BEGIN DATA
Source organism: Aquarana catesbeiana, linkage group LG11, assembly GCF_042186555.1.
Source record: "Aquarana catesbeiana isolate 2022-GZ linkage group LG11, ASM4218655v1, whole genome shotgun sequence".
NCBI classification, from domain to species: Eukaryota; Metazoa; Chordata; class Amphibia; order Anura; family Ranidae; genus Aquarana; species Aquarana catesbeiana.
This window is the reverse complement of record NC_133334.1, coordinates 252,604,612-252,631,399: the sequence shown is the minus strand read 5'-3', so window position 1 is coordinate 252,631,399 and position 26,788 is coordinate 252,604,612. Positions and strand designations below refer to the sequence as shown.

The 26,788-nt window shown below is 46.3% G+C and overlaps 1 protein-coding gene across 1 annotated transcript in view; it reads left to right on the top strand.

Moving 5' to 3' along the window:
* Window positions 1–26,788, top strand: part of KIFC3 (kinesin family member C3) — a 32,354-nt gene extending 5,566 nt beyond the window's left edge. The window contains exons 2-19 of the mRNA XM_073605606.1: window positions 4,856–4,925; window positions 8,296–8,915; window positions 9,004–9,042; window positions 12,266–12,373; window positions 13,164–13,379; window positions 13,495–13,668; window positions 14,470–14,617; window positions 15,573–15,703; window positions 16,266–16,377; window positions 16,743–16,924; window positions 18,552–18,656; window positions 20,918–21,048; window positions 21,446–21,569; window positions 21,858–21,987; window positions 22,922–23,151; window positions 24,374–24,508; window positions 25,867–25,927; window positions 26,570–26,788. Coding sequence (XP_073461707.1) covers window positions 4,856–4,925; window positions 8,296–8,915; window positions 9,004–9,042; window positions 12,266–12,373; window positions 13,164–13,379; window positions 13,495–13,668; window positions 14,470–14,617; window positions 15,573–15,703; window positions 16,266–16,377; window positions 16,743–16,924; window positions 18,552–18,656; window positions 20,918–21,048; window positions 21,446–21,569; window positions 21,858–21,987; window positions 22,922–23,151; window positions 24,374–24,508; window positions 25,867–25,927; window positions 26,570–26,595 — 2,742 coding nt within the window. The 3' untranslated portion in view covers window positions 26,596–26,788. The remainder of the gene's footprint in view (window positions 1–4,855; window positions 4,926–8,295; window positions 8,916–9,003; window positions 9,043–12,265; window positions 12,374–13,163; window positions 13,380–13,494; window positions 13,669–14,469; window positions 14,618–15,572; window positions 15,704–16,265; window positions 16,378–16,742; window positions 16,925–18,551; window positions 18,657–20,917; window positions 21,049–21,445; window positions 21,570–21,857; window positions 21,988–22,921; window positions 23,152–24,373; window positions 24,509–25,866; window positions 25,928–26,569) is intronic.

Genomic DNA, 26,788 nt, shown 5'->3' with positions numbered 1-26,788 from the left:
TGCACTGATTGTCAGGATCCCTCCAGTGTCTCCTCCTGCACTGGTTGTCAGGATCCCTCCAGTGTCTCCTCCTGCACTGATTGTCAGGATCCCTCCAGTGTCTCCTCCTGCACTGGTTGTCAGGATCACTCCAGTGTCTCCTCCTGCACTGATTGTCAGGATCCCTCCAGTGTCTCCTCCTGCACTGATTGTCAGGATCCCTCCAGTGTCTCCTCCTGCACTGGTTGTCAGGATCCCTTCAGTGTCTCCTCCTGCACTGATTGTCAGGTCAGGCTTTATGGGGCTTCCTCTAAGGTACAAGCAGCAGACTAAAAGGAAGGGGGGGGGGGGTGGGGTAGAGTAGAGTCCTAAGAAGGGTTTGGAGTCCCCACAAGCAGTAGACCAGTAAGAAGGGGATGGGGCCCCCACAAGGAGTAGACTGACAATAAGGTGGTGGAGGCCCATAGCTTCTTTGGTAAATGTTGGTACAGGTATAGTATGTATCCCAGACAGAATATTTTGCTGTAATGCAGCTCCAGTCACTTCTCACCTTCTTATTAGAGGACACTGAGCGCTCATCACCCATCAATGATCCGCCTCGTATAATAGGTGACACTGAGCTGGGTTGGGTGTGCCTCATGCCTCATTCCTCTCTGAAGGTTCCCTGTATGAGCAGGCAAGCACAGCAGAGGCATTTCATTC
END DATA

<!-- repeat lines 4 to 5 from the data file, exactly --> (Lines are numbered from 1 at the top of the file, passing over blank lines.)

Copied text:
This window is the reverse complement of record NC_133334.1, coordinates 252,604,612-252,631,399: the sequence shown is the minus strand read 5'-3', so window position 1 is coordinate 252,631,399 and position 26,788 is coordinate 252,604,612. Positions and strand designations below refer to the sequence as shown.

The 26,788-nt window shown below is 46.3% G+C and overlaps 1 protein-coding gene across 1 annotated transcript in view; it reads left to right on the top strand.